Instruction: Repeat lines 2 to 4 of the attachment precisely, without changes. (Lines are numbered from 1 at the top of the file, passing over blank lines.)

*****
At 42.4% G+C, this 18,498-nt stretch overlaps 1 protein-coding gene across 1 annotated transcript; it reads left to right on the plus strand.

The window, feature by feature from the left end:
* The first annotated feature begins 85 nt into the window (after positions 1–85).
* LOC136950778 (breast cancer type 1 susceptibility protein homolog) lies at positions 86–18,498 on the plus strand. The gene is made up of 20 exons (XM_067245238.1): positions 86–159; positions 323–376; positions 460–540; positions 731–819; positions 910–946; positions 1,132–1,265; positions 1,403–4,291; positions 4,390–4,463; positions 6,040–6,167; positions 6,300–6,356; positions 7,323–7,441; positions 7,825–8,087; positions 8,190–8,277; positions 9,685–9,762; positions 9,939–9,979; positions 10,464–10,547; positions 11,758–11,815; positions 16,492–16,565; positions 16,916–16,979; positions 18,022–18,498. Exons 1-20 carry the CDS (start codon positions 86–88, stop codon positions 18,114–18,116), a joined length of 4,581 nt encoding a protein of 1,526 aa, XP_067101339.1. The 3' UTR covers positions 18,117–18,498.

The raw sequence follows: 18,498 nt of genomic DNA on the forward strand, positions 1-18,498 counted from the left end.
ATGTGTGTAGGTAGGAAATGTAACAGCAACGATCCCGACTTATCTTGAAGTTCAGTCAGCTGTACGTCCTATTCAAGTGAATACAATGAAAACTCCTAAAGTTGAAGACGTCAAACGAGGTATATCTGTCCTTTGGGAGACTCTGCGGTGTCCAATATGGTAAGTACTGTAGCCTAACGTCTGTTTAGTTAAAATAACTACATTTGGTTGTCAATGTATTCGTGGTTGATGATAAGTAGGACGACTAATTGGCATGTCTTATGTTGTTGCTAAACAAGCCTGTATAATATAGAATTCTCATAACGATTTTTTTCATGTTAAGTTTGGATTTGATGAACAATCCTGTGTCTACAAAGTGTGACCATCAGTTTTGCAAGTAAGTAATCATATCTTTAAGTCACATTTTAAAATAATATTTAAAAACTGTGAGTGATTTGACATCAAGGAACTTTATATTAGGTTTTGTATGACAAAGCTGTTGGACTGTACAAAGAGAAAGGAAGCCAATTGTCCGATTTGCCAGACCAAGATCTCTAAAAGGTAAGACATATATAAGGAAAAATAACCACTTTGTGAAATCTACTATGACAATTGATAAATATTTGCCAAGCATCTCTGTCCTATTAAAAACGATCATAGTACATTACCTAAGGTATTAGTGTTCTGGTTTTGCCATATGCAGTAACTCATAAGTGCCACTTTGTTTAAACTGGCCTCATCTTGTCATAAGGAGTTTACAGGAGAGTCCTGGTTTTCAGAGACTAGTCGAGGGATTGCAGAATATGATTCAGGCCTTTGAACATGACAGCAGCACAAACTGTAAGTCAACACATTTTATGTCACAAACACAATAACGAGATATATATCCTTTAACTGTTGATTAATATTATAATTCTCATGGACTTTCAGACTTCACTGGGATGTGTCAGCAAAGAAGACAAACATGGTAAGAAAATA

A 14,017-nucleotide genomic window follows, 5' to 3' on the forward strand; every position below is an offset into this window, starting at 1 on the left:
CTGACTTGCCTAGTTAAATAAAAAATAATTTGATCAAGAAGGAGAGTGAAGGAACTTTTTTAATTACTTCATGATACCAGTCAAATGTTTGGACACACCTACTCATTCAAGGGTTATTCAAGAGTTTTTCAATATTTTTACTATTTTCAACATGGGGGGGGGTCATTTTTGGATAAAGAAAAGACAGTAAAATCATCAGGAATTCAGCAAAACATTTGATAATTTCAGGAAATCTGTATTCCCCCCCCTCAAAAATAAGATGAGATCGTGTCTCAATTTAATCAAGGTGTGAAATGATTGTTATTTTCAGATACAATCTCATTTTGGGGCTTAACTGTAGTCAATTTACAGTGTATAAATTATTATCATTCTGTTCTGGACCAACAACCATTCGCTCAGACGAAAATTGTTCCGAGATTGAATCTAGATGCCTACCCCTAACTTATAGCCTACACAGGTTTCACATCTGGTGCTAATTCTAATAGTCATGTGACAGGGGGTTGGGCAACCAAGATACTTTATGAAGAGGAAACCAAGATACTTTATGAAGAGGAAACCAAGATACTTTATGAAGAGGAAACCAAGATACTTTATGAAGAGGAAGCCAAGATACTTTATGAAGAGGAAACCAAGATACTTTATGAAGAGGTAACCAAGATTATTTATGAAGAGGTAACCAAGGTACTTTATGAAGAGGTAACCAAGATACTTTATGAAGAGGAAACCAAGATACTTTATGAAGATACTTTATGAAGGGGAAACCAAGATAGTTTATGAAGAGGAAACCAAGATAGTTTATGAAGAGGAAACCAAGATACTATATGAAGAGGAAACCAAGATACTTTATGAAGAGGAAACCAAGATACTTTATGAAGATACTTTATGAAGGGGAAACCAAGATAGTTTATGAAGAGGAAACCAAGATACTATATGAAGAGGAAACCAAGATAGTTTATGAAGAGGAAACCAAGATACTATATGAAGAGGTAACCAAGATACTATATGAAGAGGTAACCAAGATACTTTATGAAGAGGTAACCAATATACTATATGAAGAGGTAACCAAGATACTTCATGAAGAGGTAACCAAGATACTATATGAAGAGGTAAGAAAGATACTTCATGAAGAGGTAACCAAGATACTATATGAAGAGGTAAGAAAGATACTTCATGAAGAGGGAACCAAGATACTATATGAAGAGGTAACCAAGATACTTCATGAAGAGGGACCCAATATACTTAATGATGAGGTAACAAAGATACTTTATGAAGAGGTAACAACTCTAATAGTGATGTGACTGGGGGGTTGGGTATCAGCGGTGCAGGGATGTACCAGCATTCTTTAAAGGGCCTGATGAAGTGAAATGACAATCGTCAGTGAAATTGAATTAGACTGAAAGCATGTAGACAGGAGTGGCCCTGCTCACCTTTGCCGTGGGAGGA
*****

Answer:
The window, feature by feature from the left end:
* The first annotated feature begins 85 nt into the window (after positions 1–85).
* LOC136950778 (breast cancer type 1 susceptibility protein homolog) lies at positions 86–18,498 on the plus strand. The gene is made up of 20 exons (XM_067245238.1): positions 86–159; positions 323–376; positions 460–540; positions 731–819; positions 910–946; positions 1,132–1,265; positions 1,403–4,291; positions 4,390–4,463; positions 6,040–6,167; positions 6,300–6,356; positions 7,323–7,441; positions 7,825–8,087; positions 8,190–8,277; positions 9,685–9,762; positions 9,939–9,979; positions 10,464–10,547; positions 11,758–11,815; positions 16,492–16,565; positions 16,916–16,979; positions 18,022–18,498. Exons 1-20 carry the CDS (start codon positions 86–88, stop codon positions 18,114–18,116), a joined length of 4,581 nt encoding a protein of 1,526 aa, XP_067101339.1. The 3' UTR covers positions 18,117–18,498.